The year 2022 started with global markets in turmoil, following the increasing number of Covid-19 cases by the Omicron variant, and a paradigm shift, with rising inflation reaching values not seen for several decades. This inflation had been supported by an upturn in demand as economies reopened, disruptions in supply chains, and an upward trajectory in commodity prices as a result of gaps created between demand and supply.
With the slowdown in Covid-19 cases since the beginning of February almost everywhere in the world, a reduction in volatility in the financial markets was expected. However, the onset of the military conflict in Ukraine has reduced the prospects for economic growth and further exacerbated the phenomenon of rising inflation.
Russia, which in 2021 was the world’s largest exporter of natural gas, the second largest producer of oil and the third largest producer of wheat, has been subject to tough sanctions by the international community following the military invasion of Ukraine. The sanctions imposed on Russia and the conflict in Ukraine have affected the exports of these countries, thus reducing the availability of these commodities in the global markets, resulting in a rise in prices for these commodities.
Assuming this economic principle, soon after the first news about the invasion and the resulting sanctions, the markets reacted, within a short period of time, with a significant rise in the prices of oil and other commodities, anticipating a drop in supply levels.
Brent crude oil reached 2008 highs of close to USD/barrel 130 (up +29%), while the price of natural gas also maintained an upward trend, rising to USD/mmBTU 6.32 (+38%) in early April. As an alternative energy source to natural gas, the use of coal increased, particularly in Europe, which caused the price to skyrocket to USD/T 438.35 (+130%).
On the other hand, the price of wheat also increased significantly, reaching USD/Bushel 1425.25 (+63%). Except for the price of natural gas, which peaked in April, the peaks in the prices of the remaining commodities were observed in early March.
Despite an initial shock in late February and early March, the prices of several commodities, with the exception of natural gas, have been falling in recent weeks due to a number of factors.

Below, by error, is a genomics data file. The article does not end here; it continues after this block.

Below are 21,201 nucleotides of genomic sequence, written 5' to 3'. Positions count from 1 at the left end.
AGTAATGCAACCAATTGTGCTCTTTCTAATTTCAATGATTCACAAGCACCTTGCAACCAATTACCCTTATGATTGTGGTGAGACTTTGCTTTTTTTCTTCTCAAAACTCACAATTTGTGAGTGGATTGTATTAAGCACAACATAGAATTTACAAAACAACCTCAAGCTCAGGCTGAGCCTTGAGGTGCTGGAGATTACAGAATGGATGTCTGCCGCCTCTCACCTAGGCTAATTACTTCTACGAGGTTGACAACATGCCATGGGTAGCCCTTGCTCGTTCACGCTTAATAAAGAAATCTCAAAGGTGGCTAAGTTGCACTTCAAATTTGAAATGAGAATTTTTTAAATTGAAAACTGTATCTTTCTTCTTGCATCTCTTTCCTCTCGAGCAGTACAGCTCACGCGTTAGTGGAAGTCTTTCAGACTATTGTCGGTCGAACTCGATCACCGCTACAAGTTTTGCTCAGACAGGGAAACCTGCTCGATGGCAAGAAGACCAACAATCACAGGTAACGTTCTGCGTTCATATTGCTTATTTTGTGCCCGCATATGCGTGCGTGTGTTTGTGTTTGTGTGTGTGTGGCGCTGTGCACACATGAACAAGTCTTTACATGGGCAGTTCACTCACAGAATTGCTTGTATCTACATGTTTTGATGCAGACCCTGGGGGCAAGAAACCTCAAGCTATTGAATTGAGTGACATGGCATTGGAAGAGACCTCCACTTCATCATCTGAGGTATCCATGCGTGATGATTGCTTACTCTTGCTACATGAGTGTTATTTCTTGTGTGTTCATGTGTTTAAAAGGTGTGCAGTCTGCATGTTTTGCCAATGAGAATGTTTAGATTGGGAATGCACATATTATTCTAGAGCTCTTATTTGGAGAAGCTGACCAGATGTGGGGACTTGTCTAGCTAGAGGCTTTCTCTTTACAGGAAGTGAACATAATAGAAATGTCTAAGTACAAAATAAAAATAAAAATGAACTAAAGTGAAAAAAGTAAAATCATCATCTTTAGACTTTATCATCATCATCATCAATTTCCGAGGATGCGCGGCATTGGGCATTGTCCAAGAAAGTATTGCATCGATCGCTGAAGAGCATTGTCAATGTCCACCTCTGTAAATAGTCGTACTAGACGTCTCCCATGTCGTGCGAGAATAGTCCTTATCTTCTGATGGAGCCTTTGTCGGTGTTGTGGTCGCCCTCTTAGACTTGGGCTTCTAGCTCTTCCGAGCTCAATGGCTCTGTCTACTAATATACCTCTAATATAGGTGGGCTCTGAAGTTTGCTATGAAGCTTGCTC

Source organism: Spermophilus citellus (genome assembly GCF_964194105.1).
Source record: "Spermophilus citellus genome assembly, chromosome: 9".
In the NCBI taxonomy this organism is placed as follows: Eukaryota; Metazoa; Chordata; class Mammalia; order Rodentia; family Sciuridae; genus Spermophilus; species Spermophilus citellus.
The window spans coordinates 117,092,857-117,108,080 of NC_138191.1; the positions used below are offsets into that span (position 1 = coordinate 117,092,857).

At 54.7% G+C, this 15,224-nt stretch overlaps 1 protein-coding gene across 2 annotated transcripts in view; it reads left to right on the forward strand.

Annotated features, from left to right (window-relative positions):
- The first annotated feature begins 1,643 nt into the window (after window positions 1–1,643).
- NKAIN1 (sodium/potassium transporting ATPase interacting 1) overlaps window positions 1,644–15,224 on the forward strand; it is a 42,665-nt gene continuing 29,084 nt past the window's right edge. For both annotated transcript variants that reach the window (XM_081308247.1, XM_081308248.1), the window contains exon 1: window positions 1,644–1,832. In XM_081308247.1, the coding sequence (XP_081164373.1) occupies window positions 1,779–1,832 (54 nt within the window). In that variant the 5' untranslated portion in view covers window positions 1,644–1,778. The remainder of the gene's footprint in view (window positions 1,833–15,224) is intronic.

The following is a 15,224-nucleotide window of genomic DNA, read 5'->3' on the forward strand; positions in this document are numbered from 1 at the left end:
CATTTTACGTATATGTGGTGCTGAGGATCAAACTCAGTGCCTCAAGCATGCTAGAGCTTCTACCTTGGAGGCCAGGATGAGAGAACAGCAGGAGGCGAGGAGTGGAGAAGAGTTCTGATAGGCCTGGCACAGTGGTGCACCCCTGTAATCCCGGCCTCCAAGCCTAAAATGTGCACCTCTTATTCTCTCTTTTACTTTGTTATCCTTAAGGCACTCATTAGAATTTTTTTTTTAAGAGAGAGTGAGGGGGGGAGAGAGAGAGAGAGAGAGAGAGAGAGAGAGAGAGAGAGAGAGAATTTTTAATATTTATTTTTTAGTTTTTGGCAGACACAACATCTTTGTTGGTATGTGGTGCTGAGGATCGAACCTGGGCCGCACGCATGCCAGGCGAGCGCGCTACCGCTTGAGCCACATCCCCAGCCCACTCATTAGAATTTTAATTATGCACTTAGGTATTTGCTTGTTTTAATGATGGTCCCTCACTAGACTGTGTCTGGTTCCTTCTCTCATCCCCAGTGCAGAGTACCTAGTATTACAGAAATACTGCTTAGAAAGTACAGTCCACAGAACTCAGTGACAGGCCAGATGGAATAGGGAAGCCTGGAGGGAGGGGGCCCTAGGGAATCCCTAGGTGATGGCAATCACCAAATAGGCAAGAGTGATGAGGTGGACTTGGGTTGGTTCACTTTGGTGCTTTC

In particular, China, which is one of the world’s leading consumers of commodities, has been suffering from the proliferation of new cases of Covid-19, implementing restrictive lockdowns in the regions that have seen the largest increases in cases.
Mozambique has been no exception, and despite being a market with administratively defined prices for various goods, the rise in oil prices in international markets has become unaffordable.
On the other hand, world stocks of wheat have been steadily increasing as a result of an above estimated harvest by Australia, while the price of coal has been reducing following a significant increase in production, which occurred after the price rise. The attempts to negotiate an end to the war between Russia and Ukraine, though unsuccessful, have helped calm the markets. With these events, despite the reduction in prices that has been observed, these still remain well above pre-war levels.
In relation to natural gas, the panorama has been different and, despite the international community’s calls for an embargo on Russian gas, this has proven to be a complex situation due to the high level of dependence of European countries on Russian gas.
The costs and logistics for a full transition are significant, and although several world producers have shown intentions to increase exports to Europe in the coming years, replacing gas imports would represent just over 30% of the world LNG market.
This geopolitical circusntance, which has resulted in a generalized rise in commodities, has proved to be an even more serious situation for countries importing these goods.
Mozambique was no exception. Even as a market with administratively defined prices of various goods, the rise in oil prices in international markets became unaffordable, leading to increases in the prices of all fuels about three weeks after the invasion of Ukraine, something that will naturally affect locally the prices of other goods and services.
On the other hand, despite the immediate impact on prices and a potential rise in inflation in the short term, the rise in commodity prices may benefit the country in terms of exports, bearing in mind the weight of exports of goods such as coal, aluminum and gas, whose prices have remained high.
Mozambique was no exception and, despite being a market with administratively defined prices of various goods, the rise in oil prices in international markets has become unaffordable.